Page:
We at Austin City Limits extend our condolences to the family and friends of country guitarist, singer and comedian Roy Clark, who passed away today at the age of 85.
The always smiling, fleet-fingered multi-instrumentalist was born in Virginia and raised in New York and Washington, D.C. After winning multiple guitar and banjo championships and appearing on the Grand Ole Opry as a teenager, Clark became a regular on Jimmy Dean’s D.C-area TV show. He went on to play with Western swing bandleader Hank Penny and rockabilly queen Wanda Jackson. When Dean hosted The Tonight Show, he invited Clark to perform, introducing the nation to his protegé’s prodigious musical skills. Clark signed with Capitol Records in 1963 and scored several top 10 hits on the country charts. In 1969, he became the host of country comedy program Hee-Haw, a post he would hold for nearly a quarter of a century, until the show’s demise in 1993. The show had an audience of more than 30 million viewers at the height of its popularity.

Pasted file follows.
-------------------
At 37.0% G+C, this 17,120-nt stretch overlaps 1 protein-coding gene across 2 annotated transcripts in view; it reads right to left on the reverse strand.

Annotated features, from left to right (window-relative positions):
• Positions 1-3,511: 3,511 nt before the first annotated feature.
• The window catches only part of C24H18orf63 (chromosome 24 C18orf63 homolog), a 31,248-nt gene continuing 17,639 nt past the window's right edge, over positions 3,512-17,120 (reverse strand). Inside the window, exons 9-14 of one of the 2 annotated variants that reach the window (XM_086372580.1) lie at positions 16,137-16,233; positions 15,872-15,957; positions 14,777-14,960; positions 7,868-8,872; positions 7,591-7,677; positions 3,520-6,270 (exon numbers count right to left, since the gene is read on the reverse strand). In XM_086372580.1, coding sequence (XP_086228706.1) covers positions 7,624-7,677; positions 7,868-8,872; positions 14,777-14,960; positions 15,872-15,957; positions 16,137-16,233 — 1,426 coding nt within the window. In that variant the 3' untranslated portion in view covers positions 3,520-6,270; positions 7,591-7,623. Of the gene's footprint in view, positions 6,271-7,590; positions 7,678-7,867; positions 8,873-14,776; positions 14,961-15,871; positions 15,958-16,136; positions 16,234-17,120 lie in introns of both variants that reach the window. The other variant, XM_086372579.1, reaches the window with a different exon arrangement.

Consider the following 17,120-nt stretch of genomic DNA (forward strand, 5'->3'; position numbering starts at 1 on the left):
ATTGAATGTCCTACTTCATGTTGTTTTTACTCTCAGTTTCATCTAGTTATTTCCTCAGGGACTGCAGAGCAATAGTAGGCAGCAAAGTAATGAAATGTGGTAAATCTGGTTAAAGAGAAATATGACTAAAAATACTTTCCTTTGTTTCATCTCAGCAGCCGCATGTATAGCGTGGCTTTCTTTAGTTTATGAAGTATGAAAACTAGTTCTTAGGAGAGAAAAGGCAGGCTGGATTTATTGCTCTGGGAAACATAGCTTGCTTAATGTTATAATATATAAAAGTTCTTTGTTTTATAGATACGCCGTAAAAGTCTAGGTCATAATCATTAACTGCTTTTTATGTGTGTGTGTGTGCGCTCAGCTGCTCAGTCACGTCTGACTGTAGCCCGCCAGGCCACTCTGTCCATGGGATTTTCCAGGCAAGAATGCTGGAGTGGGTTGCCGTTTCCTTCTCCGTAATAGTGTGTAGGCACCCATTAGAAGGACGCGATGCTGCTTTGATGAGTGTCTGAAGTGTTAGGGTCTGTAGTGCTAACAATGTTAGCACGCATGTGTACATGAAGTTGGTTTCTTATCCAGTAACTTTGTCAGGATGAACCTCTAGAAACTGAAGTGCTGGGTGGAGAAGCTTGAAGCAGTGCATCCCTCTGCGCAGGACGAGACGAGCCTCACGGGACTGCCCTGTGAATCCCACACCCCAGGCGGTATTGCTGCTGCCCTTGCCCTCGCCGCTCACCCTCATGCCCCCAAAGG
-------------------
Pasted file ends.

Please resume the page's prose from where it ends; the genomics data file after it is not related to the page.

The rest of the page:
Though his Hee-Haw stint brought him his biggest fame, it ended up obscuring Clark’s musical talent, which was considerable. A master guitarist, banjoist, fiddler and mandolinist, Clark was conversant in many styles of music, as apt to play jazz, blues and rock & roll as country and bluegrass. He could throw down with the best of them – not just country pickers, but bluesmen Gatemouth Brown (with whom he appeared in a memorable double-header episode of Austin City Limits in 1980) and Count Basie. Though he was no slouch as a comedian, as Hee-Haw and appearances on The Odd Couple and The Beverly Hillbillies attest, it’s ultimately his amazing musical skills that will be his legacy, as he proved with regular performances at his theater in Branson throughout the nineties and ‘aughts.
Clark appeared on ACL in 1980 with Gatemouth Brown, as noted above, and again in 1982 for a solo show that was released that same year on LP at The Roy Clark Show Live From Austin City Limits. Here he is in 1980 playing one of his signature songs, “Under the Double Eagle.”